The “Whitman” daguerreotype was taken in Providence, Rhode Island in November of 1848 by the studio of Samuel Masury and S. W. Hartshorn (the same studio that captured Poe in the more infamous and unsavory “Ultima Thule” daguerreotype just four days prior to this one). It’s the only known likeness Poe commissioned himself, speculated to be an engagement gift to Sarah Helen Whitman. She likely accompanied him to this sitting.
Wearing his old military frock coat and glaring at us with his piercing stare from a three quarter angle, Poe considered this image the best likeness he ever had. However, Sarah Helen Whitman disagreed with that sentiment. In an 1874 letter to Poe biographer John Henry Ingram, Whitman said “This picture of mine has been hidden away all these years because I thought it did not represent him truly, but many persons who have seen it lately think it has the best expression of any picture yet taken of him.”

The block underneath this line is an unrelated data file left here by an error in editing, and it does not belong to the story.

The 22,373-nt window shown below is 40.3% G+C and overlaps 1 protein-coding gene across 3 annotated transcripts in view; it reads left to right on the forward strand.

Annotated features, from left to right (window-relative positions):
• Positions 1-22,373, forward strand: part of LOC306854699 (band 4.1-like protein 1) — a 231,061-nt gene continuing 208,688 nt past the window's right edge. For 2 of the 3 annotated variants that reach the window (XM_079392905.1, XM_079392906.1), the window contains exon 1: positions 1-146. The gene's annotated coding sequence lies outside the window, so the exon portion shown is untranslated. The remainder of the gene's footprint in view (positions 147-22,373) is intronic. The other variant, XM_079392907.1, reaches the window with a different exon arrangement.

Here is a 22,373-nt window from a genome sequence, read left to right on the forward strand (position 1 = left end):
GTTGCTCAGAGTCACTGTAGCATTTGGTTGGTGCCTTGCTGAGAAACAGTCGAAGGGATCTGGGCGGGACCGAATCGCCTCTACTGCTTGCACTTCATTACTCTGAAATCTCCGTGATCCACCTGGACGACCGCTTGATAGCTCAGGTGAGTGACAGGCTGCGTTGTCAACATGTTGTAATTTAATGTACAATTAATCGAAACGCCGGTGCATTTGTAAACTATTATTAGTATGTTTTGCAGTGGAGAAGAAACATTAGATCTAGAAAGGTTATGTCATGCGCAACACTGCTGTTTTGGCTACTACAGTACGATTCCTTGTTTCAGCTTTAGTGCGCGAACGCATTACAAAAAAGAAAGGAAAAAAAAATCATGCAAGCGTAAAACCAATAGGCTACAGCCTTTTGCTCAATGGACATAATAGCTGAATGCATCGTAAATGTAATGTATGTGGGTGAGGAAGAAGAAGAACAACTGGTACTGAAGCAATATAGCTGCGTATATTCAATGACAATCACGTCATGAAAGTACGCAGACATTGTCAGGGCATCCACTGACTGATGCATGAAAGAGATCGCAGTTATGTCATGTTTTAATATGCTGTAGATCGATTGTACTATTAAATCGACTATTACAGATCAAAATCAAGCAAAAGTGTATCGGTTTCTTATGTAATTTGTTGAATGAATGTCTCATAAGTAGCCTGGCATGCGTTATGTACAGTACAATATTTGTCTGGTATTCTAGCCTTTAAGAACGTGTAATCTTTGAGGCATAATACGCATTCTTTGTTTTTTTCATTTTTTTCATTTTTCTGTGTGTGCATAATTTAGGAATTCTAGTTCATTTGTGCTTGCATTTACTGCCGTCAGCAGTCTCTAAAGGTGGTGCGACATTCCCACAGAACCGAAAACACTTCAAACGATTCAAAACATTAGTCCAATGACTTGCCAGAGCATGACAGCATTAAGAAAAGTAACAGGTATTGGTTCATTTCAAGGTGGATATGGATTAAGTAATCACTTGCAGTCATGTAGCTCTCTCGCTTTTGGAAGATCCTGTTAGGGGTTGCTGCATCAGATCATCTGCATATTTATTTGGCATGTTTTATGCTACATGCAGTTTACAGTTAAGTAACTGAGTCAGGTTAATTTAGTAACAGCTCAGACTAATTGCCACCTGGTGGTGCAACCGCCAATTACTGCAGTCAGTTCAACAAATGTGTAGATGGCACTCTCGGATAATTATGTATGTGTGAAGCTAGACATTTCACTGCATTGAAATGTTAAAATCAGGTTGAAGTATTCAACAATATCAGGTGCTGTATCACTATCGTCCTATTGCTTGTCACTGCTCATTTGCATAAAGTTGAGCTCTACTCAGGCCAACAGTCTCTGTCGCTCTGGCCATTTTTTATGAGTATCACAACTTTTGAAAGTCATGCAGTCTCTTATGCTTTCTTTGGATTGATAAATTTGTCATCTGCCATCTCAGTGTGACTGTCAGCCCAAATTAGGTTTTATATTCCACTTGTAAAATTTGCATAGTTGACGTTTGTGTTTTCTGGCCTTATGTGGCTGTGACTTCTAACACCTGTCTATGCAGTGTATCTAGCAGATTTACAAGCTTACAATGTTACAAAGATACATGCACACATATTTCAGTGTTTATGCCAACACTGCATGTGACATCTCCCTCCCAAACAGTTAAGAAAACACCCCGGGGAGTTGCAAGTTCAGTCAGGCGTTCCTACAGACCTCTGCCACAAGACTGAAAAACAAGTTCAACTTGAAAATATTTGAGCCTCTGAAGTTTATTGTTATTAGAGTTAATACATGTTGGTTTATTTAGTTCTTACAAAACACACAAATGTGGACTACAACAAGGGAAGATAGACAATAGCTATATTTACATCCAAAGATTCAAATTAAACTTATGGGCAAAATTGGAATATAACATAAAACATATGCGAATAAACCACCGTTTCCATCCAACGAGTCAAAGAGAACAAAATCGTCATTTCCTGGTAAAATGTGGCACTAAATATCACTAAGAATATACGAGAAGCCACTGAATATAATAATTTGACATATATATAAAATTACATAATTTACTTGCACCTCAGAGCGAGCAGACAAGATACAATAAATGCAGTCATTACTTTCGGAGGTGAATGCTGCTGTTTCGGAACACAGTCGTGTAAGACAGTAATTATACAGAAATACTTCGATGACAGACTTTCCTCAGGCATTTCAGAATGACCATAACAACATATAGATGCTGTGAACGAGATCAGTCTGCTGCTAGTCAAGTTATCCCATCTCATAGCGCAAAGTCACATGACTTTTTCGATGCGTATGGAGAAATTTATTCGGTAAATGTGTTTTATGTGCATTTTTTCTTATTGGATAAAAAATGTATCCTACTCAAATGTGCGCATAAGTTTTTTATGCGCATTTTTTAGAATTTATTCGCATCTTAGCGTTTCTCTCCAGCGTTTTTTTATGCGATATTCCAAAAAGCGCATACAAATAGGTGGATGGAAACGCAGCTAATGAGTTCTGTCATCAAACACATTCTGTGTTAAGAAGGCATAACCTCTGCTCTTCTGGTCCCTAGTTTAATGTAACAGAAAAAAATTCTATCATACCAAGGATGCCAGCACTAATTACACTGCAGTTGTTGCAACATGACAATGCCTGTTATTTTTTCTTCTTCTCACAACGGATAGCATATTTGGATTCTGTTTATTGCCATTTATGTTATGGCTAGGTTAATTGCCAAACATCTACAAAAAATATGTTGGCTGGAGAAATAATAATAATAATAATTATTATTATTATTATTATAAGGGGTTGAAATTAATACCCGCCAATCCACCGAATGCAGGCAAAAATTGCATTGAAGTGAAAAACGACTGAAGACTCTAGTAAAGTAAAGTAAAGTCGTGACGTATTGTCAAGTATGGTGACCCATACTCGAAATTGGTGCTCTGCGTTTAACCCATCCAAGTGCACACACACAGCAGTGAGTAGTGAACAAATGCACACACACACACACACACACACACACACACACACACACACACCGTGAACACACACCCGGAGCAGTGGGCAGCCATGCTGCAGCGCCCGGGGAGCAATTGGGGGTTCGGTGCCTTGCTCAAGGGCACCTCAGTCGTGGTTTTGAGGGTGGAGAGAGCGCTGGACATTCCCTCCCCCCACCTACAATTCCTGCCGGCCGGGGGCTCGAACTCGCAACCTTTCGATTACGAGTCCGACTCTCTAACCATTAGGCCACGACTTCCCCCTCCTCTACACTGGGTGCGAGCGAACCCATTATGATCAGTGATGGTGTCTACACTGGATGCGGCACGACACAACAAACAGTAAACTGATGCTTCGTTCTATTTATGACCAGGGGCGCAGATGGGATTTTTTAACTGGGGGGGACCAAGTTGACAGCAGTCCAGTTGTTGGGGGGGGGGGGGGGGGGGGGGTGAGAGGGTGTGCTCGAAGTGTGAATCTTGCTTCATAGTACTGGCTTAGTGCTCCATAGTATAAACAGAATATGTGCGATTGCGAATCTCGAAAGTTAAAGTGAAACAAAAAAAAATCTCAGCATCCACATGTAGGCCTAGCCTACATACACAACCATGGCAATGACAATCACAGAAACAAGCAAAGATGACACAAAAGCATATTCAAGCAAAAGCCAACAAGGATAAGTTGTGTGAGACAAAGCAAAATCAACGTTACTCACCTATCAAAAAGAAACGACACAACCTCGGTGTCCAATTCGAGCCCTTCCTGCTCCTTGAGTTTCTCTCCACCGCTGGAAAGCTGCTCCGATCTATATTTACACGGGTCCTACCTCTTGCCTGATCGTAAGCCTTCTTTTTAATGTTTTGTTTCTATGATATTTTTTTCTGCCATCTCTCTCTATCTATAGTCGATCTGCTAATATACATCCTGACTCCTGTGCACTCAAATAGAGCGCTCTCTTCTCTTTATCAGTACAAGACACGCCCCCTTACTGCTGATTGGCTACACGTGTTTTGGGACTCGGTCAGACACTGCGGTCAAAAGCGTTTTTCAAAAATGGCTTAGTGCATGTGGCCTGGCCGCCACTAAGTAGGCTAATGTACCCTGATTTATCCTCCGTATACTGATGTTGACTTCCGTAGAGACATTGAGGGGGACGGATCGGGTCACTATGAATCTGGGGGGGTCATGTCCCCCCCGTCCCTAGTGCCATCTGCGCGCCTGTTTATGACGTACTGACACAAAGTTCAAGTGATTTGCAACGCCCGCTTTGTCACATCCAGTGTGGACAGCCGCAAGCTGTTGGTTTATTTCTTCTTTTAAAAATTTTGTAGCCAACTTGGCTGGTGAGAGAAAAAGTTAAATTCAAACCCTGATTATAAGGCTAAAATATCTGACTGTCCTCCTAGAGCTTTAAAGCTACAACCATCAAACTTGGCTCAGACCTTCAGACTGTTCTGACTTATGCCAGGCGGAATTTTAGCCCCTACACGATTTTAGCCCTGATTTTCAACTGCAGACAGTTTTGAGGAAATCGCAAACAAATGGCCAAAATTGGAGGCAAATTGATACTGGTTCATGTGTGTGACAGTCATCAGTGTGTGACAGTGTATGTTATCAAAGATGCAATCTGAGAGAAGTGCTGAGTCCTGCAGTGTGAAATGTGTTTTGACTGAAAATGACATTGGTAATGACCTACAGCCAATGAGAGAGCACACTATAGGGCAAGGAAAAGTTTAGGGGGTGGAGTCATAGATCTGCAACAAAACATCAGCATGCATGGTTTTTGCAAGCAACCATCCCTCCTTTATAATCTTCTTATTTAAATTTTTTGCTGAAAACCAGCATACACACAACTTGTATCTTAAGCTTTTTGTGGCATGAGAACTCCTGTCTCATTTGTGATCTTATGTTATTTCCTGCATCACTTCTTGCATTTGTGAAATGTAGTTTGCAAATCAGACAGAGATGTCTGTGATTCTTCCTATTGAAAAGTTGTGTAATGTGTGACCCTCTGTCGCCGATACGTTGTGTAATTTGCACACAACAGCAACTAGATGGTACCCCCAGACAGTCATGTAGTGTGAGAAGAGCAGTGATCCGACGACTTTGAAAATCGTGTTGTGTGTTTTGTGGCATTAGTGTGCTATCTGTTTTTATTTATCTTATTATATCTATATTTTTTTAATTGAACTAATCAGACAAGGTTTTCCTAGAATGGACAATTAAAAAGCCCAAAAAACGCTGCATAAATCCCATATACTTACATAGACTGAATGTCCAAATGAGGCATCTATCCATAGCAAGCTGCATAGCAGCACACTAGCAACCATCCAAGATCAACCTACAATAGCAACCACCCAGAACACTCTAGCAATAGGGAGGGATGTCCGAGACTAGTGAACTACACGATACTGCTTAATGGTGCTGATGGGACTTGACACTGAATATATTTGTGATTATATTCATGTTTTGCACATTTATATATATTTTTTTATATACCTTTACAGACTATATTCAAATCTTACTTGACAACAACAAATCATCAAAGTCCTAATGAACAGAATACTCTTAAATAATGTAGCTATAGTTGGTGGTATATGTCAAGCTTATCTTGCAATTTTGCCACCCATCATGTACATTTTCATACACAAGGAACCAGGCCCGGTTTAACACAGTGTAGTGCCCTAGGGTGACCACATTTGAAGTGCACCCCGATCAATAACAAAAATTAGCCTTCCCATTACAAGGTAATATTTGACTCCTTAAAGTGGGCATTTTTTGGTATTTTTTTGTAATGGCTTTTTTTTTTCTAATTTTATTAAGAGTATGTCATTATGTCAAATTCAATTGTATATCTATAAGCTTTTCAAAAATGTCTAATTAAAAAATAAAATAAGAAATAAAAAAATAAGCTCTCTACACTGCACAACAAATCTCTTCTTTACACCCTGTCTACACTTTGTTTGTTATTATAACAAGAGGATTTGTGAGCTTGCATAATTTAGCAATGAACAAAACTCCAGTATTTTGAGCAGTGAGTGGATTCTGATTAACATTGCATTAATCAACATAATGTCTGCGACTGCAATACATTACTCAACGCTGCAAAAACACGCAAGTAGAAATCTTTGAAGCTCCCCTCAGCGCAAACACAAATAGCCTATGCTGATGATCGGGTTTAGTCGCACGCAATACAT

Although the engagement between Poe and Whitman lasted barely a month, Whitman cherished this daguerreotype for more than two decades. At seventy one years old, Sarah Helen Whitman sensed her shortening life, and knew she needed to put the daguerreotype into good hands. On August 20, 1874, she sent the daguerreotype to her photographer friend, William W. Coleman, who actually met Poe during his visits to Providence.
The daguerreotype was passed between a few different owners before it was finally given to Brown University on January 1, 1905. It remains in their collection and can be viewed in person (by appointment) at the John Hay Library.